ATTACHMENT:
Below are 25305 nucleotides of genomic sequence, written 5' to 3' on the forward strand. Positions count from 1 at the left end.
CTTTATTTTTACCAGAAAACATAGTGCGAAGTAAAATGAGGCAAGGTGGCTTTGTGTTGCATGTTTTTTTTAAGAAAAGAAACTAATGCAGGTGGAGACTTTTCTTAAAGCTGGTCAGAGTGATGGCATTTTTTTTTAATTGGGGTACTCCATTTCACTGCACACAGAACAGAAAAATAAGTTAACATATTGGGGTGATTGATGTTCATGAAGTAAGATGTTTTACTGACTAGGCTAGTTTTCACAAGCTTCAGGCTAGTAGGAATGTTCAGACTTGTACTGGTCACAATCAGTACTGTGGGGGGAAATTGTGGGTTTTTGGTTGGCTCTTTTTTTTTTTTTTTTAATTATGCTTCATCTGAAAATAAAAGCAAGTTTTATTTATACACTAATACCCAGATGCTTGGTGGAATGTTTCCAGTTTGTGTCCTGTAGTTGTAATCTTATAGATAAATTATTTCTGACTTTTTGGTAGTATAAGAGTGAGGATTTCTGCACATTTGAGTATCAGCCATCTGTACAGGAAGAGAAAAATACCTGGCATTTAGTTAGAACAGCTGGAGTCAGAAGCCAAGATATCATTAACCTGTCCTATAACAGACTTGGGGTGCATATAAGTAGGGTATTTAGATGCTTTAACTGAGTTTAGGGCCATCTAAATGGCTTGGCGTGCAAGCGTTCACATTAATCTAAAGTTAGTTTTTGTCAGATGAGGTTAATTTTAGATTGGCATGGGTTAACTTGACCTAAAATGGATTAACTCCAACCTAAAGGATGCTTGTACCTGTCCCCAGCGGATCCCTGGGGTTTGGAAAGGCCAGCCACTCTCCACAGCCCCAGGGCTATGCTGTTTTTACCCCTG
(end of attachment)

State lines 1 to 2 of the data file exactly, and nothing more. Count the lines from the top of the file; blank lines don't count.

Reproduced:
Below are 25305 nucleotides of genomic sequence, written 5' to 3' on the forward strand. Positions count from 1 at the left end.
CTTTATTTTTACCAGAAAACATAGTGCGAAGTAAAATGAGGCAAGGTGGCTTTGTGTTGCATGTTTTTTTTAAGAAAAGAAACTAATGCAGGTGGAGACTTTTCTTAAAGCTGGTCAGAGTGATGGCATTTTTTTTTAATTGGGGTACTCCATTTCACTGCACACAGAACAGAAAAATAAGTTAACATATTGGGGTGATTGATGTTCATGAAGTAAGATGTTTTACTGACTAGGCTAGTTTTCACAAGCTTCAGGCTAGTAGGAATGTTCAGACTTGTACTGGTCACAATCAGTACTGTGGGGGGAAATTGTGGGTTTTTGGTTGGCTCTTTTTTTTTTTTTTTTAATTATGCTTCATCTGAAAATAAAAGCAAGTTTTATTTATACACTAATACCCAGATGCTTGGTGGAATGTTTCCAGTTTGTGTCCTGTAGTTGTAATCTTATAGATAAATTATTTCTGACTTTTTGGTAGTATAAGAGTGAGGATTTCTGCACATTTGAGTATCAGCCATCTGTACAGGAAGAGAAAAATACCTGGCATTTAGTTAGAACAGCTGGAGTCAGAAGCCAAGATATCATTAACCTGTCCTATAACAGACTTGGGGTGCATATAAGTAGGGTATTTAGATGCTTTAACTGAGTTTAGGGCCATCTAAATGGCTTGGCGTGCAAGCGTTCACATTAATCTAAAGTTAGTTTTTGTCAGATGAGGTTAATTTTAGATTGGCATGGGTTAACTTGACCTAAAATGGATTAACTCCAACCTAAAGGATGCTTGTACCTGTCCCCAGCGGATCCCTGGGGTTTGGAAAGGCCAGCCACTCTCCACAGCCCCAGGGCTATGCTGTTTTTACCCCTG